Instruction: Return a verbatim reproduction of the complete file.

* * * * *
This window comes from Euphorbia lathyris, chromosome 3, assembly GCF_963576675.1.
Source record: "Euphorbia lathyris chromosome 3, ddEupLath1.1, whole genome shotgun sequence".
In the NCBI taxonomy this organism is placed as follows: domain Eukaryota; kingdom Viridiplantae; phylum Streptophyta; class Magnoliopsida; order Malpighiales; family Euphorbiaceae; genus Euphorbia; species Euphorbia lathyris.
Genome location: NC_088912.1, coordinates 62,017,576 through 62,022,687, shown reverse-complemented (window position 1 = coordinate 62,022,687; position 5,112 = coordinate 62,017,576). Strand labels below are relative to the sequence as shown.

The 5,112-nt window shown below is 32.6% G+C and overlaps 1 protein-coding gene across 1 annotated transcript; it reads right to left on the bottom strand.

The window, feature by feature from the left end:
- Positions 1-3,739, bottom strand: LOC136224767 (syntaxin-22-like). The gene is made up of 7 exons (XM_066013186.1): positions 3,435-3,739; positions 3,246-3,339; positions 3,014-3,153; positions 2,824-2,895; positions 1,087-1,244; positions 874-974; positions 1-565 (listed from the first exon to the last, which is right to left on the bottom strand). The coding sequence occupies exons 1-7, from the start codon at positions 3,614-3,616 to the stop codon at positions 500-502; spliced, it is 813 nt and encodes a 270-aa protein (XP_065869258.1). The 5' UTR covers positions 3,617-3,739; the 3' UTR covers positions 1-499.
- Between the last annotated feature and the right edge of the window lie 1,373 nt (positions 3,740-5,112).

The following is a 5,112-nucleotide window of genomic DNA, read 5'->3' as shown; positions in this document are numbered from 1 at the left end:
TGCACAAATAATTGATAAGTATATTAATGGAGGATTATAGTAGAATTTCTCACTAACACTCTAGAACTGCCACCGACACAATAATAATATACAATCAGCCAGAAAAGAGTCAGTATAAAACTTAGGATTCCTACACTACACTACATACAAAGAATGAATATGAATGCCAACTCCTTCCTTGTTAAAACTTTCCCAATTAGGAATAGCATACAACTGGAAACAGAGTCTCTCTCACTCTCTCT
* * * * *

This window comes from Euphorbia lathyris, chromosome 3, assembly GCF_963576675.1.
Source record: "Euphorbia lathyris chromosome 3, ddEupLath1.1, whole genome shotgun sequence".
In the NCBI taxonomy this organism is placed as follows: domain Eukaryota; kingdom Viridiplantae; phylum Streptophyta; class Magnoliopsida; order Malpighiales; family Euphorbiaceae; genus Euphorbia; species Euphorbia lathyris.
Genome location: NC_088912.1, coordinates 62,017,576 through 62,022,687, shown reverse-complemented (window position 1 = coordinate 62,022,687; position 5,112 = coordinate 62,017,576). Strand labels below are relative to the sequence as shown.

The 5,112-nt window shown below is 32.6% G+C and overlaps 1 protein-coding gene across 1 annotated transcript; it reads right to left on the bottom strand.

The window, feature by feature from the left end:
- Positions 1-3,739, bottom strand: LOC136224767 (syntaxin-22-like). The gene is made up of 7 exons (XM_066013186.1): positions 3,435-3,739; positions 3,246-3,339; positions 3,014-3,153; positions 2,824-2,895; positions 1,087-1,244; positions 874-974; positions 1-565 (listed from the first exon to the last, which is right to left on the bottom strand). The coding sequence occupies exons 1-7, from the start codon at positions 3,614-3,616 to the stop codon at positions 500-502; spliced, it is 813 nt and encodes a 270-aa protein (XP_065869258.1). The 5' UTR covers positions 3,617-3,739; the 3' UTR covers positions 1-499.
- Between the last annotated feature and the right edge of the window lie 1,373 nt (positions 3,740-5,112).

The following is a 5,112-nucleotide window of genomic DNA, read 5'->3' as shown; positions in this document are numbered from 1 at the left end:
TGCACAAATAATTGATAAGTATATTAATGGAGGATTATAGTAGAATTTCTCACTAACACTCTAGAACTGCCACCGACACAATAATAATATACAATCAGCCAGAAAAGAGTCAGTATAAAACTTAGGATTCCTACACTACACTACATACAAAGAATGAATATGAATGCCAACTCCTTCCTTGTTAAAACTTTCCCAATTAGGAATAGCATACAACTGGAAACAGAGTCTCTCTCACTCTCTCT